New fossil pushes back physical evidence of insect pollination to 99 million years ago

A new study co-led by researchers in the U.S. and China has pushed back the first-known physical evidence of insect flower pollination to 99 million years ago, during the mid-Cretaceous period. The revelation is based upon a tumbling flower beetle with pollen on its legs discovered preserved in amber deep inside a mine in northern Myanmar…"Aside from the significance as earliest known direct evidence of insect pollination of flowering plants, this specimen perfectly illustrates the cooperative evolution of plants and animals during this time period, during which a true exposition of flowering plants occurred."

Glimpse into ancient hunting strategies of dragonflies and damselflies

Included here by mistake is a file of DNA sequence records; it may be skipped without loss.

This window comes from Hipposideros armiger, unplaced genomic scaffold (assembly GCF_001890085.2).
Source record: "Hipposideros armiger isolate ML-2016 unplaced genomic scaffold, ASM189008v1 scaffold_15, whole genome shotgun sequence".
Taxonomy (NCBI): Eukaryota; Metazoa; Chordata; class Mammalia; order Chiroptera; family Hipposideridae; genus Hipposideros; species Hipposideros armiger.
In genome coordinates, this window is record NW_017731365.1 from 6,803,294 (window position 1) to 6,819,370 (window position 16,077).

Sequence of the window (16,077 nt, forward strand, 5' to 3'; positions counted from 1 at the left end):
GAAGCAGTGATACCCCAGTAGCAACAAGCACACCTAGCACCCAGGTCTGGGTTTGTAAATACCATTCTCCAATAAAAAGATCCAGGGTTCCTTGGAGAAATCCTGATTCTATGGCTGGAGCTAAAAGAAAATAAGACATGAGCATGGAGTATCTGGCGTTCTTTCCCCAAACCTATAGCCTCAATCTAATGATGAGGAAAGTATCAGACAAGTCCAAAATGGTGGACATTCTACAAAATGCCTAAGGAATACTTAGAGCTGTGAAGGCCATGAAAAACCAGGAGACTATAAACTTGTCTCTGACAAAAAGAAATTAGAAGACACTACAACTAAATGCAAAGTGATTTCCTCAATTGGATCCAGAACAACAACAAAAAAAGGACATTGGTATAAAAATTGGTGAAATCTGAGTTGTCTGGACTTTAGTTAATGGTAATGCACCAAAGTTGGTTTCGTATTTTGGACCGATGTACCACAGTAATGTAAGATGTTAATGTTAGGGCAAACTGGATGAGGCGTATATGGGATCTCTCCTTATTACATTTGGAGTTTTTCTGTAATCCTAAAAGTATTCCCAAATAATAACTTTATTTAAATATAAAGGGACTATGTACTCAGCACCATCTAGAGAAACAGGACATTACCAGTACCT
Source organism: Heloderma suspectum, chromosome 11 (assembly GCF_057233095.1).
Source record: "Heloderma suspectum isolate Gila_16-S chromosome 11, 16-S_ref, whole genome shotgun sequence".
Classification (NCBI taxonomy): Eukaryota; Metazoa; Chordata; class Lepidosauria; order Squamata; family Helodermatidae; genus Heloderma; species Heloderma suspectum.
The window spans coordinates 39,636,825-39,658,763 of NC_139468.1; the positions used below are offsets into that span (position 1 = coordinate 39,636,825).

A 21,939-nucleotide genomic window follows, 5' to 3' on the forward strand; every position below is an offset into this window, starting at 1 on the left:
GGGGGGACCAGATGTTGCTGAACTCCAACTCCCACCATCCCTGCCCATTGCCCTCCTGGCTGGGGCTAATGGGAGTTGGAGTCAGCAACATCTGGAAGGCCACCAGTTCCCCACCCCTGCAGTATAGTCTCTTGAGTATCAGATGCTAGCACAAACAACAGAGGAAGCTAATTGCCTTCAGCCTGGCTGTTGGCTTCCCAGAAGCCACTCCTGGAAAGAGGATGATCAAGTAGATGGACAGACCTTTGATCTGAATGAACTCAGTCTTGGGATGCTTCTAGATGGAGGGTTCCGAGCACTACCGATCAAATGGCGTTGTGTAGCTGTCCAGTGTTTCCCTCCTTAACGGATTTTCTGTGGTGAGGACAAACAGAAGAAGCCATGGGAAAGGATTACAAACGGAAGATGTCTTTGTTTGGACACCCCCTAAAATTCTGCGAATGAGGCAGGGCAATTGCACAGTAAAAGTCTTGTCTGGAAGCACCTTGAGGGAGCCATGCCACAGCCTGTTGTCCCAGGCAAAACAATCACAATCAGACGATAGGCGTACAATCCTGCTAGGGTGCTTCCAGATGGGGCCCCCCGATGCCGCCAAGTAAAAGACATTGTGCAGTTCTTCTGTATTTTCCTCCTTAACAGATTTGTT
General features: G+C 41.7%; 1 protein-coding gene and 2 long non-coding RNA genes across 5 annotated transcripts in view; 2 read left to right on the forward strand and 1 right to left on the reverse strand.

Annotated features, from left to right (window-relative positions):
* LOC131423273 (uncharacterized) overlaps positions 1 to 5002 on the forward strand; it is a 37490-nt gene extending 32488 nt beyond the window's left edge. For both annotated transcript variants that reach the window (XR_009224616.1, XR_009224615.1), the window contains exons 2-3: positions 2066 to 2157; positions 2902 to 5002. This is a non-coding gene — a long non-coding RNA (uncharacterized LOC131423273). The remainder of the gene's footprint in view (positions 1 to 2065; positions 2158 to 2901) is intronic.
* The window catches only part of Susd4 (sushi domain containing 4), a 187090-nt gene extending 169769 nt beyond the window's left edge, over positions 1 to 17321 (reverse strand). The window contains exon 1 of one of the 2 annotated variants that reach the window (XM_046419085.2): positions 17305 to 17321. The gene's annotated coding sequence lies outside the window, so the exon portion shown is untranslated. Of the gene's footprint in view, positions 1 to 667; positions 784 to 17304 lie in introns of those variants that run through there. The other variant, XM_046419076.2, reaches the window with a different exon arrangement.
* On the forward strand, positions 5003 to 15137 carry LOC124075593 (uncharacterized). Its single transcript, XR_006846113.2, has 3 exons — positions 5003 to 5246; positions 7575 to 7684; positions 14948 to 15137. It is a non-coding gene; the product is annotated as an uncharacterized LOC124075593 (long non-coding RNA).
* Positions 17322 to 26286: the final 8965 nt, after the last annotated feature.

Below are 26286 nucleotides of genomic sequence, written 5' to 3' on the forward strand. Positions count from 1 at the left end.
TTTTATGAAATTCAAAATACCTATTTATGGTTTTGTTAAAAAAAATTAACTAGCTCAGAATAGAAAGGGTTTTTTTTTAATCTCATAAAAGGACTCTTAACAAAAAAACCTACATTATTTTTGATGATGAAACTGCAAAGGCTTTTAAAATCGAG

Dragonflies and damselflies are animals that may appear gentle but are, in fact, ancient hunters. The closely related insects shared an ancestor over 250 million years ago -- long before dinosaurs -- and provide a glimpse into how an ancient neural system controlled precise and swift aerial assaults. A paper recently published in Current Biology, led by University of Minnesota researchers, shows that despite the distinct hunting strategies of dragonflies and damselflies, the two groups share key neurons in the circuit that drives the hunting flight. These neurons are so similar, researchers believe the insects inherited them from their shared ancestor and that the neurons haven't changed mucha ining insight into their ability to quickly process images could inform technological advancements. These findings could inform where to mount cameras on drones and autonomous vehicles, and how to process the incoming information quickly and efficiently…Dragonflies and damselflies are interesting from an evolutionary point of view because they give us a window into ancient neural system…n dragonflies with eyes that merge at the top, the eyes work as if they were two screens of an extended display (i.e. the image of the prey, which would be equivalent to the mouse pointer, can fall on either the left or the right, but never in both screens at the same time); damselflies eyes work as duplicated screens, where the prey image is seen by both eyes at once (i.e. they have binocular vision); both designs have pros and cons, and their presence correlates with the type of prey and the environment…Researchers are now looking to understand how the extended versus duplicated images are calculated in the brain, and how the information is implemented into muscle movements. "There is still a lot we do not understand," said Jack Supple, first author and a recent PhD graduate from Gonzalez-Bellidos laboratory. "We do not know how these neurons coordinate all the different muscles in the body during flight. If we tried to build a realistic robotic damselfly or dragonfly tomorrow we would have a difficult time."